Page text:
(e.g., word processors, symbolic algebra
tools, spreadsheets, etc.), and Web browsers have or soon will have full
Unicode support. If characters are identified by their Unicode reference,
and if all individuals have a set of Unicode fonts (like the STIX Fonts),
it will be possible for any author to publish a document encoded with the
Unicode character set and any reader to obtain the document with the
assurance that they will be able to properly interpret every character
contained in the author’s writing.

> Precomposed characters  (as noted by some of the
> places you quote and the Unicode standard) can provide a better
> rendering.  However, they are a rendering technique and there is
> no reason a smart MathML renderer shouldn't substitute those
> glyph's for <mover> *if* they are available.

Are you sure that Unicode is just a "rendering technique"?

>> [http://www.geocities.com/chavchan/userjs/support.xml]
>>Support for ANSI/NISO/ISO-12083 Mathematics DTD
>> "Overscripts should not be used to produce accents, Unicode
>> based solutions (either combining diacritical marks, or
>> precomposed characters) are preferable in this case."
> This is one person’s opinion, not what ISO-12083 says.  As far
> as I could see, 12083 is silent on the matter.  While it is
> informative to get another opinion on this, implying that this
> is what 12083 says is false (at least as far as I could see in
> 12083's math section).

Implying that this is what 12083 says? Where?

I thought that was clear that


was a page to userjs-support by "chavchan" stored in geocities and titled

"UserJS processors for ISO-12083 Mathematics DTD and MathML 2.0"

I also thought that people at MathML would be able to see that ISO 12083
was developed ***before*** Unicode. Therefore, It is really surprising
that a MathML WG folk is claiming:

"As far as I could see, 12083 is silent on the matter."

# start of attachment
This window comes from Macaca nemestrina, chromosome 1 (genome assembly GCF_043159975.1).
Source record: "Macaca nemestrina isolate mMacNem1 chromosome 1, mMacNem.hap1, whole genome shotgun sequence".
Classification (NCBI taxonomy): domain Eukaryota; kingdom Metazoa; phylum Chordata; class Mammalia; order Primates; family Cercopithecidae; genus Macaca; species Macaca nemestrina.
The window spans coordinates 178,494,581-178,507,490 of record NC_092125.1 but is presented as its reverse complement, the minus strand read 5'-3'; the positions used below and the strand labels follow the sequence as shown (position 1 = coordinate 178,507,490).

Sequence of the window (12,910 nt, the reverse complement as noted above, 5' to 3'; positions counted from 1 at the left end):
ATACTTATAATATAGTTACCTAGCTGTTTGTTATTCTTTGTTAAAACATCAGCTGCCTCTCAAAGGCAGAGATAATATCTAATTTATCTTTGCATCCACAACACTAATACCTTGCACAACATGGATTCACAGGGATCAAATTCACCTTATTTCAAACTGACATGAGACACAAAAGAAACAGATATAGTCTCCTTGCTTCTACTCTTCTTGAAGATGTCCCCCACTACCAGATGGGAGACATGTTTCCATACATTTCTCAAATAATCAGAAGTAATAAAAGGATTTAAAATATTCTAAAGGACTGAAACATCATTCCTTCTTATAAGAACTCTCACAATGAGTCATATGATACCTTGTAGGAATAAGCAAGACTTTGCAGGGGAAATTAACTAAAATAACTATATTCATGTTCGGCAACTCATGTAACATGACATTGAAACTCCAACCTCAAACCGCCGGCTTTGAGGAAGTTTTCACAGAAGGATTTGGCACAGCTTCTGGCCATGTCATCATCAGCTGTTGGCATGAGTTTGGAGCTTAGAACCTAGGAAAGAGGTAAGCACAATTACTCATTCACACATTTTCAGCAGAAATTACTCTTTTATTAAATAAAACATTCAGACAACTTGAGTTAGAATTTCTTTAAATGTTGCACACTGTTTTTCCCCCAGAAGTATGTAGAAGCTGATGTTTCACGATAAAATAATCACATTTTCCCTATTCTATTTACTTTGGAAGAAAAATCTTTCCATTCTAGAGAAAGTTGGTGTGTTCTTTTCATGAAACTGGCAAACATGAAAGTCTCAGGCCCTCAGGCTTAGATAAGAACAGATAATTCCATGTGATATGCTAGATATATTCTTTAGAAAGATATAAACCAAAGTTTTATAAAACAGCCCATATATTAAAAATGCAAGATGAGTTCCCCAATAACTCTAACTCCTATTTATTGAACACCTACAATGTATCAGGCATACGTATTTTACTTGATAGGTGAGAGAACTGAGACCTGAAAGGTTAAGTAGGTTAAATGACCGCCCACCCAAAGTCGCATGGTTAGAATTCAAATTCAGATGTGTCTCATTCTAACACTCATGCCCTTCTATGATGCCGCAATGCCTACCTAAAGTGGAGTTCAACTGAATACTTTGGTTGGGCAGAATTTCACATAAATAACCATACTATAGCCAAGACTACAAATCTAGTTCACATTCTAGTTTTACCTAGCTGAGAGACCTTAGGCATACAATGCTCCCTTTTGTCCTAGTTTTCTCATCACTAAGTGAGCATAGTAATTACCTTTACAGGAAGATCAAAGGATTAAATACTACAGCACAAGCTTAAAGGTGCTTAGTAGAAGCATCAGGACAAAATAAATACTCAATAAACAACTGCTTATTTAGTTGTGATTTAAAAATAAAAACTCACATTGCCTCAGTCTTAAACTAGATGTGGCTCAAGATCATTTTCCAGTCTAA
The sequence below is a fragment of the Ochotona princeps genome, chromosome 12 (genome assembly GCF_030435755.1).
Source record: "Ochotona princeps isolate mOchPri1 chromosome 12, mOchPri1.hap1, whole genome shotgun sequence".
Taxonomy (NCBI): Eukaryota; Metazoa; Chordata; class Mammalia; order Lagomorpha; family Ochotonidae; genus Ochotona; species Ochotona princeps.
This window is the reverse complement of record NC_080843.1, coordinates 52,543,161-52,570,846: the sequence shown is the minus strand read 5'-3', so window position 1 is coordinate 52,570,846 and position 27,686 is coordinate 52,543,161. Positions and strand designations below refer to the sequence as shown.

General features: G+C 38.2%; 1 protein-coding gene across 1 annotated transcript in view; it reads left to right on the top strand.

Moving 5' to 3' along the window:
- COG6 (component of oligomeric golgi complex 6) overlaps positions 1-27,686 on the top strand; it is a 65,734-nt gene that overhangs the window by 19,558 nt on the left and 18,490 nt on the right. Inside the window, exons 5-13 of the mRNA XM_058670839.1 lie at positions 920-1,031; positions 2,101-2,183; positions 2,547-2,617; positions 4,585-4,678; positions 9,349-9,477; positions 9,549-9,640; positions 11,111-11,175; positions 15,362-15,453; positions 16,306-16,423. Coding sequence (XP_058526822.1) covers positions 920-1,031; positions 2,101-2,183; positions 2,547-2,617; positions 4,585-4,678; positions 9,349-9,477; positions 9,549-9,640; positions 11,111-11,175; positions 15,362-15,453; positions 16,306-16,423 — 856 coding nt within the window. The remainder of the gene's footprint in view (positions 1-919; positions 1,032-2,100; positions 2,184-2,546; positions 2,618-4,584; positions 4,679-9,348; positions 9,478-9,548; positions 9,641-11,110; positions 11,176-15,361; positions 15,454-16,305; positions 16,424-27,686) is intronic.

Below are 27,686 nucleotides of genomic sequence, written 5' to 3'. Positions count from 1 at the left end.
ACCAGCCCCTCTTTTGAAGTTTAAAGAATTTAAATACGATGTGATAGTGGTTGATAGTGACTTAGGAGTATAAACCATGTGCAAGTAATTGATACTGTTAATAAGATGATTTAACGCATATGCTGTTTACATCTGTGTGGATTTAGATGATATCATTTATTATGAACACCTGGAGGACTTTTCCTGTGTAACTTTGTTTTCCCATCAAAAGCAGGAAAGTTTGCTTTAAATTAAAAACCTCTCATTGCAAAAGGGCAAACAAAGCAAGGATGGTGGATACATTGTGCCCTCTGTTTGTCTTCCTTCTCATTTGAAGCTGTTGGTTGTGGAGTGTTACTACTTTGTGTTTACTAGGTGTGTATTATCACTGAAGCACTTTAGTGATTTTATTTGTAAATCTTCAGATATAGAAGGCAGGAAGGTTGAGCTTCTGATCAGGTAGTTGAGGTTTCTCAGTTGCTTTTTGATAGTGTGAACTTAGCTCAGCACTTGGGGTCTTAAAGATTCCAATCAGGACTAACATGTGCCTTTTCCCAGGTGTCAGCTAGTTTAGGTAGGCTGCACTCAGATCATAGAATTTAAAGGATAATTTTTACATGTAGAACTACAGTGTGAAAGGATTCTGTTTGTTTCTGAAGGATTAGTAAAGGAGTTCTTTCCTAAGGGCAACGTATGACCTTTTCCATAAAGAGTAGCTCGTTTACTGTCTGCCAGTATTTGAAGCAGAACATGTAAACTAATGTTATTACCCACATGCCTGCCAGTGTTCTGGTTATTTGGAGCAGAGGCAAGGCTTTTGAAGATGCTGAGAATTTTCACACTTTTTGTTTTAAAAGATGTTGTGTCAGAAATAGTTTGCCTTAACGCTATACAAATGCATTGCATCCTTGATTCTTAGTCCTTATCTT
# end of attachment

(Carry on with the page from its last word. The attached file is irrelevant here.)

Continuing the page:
By using MathML <munder> and <mover> instead of Unicode, one recover all
well-known difficulties, weakness and error designs of MathML, including
incompatibilities with CSS and DOM and all that without review real
support of MathML in browsers. Unicode is designed for both on and off web

What is more, using standard Unicode one can add "semantics" (at least one
can differentiate dieresis from a double dot), whereas the <mover> of
MathML specification cannot.

Finally to say that if tool A based in Unicode try to communicate with
tool B using MathML, it will be needed some kind of conversion tool or
intermediate layer. I believe that this may be fine for programmers and
business specialized in scientific and technical packages (because need
for new commercial tools, new versions of current ones et cetera) but may
be not good for final users.

> Neil Soiffer
> Senior Scientist
> Design Science, Inc.
> www.dessci.com
> ~ Makers of Equation Editor, MathType, MathPlayer and MathFlow ~

Therefore, I would encourage again support for *international standards*
before specific support for a w3c recommendation is not being very popular
and has many presentational problems.

Juan R.

Received on Saturday, 29 April 2006 18:21:37 UTC